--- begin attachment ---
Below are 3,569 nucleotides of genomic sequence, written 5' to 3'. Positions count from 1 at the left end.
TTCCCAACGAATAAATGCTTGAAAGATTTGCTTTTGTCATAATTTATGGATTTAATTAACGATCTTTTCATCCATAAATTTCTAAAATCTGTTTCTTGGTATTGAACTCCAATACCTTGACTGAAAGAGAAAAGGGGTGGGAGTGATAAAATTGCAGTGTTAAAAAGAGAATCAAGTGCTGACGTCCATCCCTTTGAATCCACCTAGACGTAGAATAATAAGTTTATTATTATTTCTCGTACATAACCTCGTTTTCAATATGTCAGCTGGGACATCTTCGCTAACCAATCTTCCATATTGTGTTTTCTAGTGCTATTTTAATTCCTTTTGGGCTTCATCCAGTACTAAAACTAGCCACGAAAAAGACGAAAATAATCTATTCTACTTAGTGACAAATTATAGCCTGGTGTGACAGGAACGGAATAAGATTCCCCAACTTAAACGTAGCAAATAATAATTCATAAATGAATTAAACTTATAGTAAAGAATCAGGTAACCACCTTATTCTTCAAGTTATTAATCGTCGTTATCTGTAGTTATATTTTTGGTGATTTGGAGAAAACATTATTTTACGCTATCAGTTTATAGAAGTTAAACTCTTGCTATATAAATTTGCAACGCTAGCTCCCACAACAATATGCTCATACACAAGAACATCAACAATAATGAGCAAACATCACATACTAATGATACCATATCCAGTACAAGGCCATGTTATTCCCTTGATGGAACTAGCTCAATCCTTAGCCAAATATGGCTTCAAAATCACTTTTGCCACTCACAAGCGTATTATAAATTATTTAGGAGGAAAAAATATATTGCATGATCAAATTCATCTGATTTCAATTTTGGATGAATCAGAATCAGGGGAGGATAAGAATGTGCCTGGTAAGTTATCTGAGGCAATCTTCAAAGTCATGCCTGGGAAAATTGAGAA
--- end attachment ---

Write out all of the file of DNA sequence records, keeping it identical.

Below are 3,569 nucleotides of genomic sequence, written 5' to 3'. Positions count from 1 at the left end.
TTCCCAACGAATAAATGCTTGAAAGATTTGCTTTTGTCATAATTTATGGATTTAATTAACGATCTTTTCATCCATAAATTTCTAAAATCTGTTTCTTGGTATTGAACTCCAATACCTTGACTGAAAGAGAAAAGGGGTGGGAGTGATAAAATTGCAGTGTTAAAAAGAGAATCAAGTGCTGACGTCCATCCCTTTGAATCCACCTAGACGTAGAATAATAAGTTTATTATTATTTCTCGTACATAACCTCGTTTTCAATATGTCAGCTGGGACATCTTCGCTAACCAATCTTCCATATTGTGTTTTCTAGTGCTATTTTAATTCCTTTTGGGCTTCATCCAGTACTAAAACTAGCCACGAAAAAGACGAAAATAATCTATTCTACTTAGTGACAAATTATAGCCTGGTGTGACAGGAACGGAATAAGATTCCCCAACTTAAACGTAGCAAATAATAATTCATAAATGAATTAAACTTATAGTAAAGAATCAGGTAACCACCTTATTCTTCAAGTTATTAATCGTCGTTATCTGTAGTTATATTTTTGGTGATTTGGAGAAAACATTATTTTACGCTATCAGTTTATAGAAGTTAAACTCTTGCTATATAAATTTGCAACGCTAGCTCCCACAACAATATGCTCATACACAAGAACATCAACAATAATGAGCAAACATCACATACTAATGATACCATATCCAGTACAAGGCCATGTTATTCCCTTGATGGAACTAGCTCAATCCTTAGCCAAATATGGCTTCAAAATCACTTTTGCCACTCACAAGCGTATTATAAATTATTTAGGAGGAAAAAATATATTGCATGATCAAATTCATCTGATTTCAATTTTGGATGAATCAGAATCAGGGGAGGATAAGAATGTGCCTGGTAAGTTATCTGAGGCAATCTTCAAAGTCATGCCTGGGAAAATTGAGAA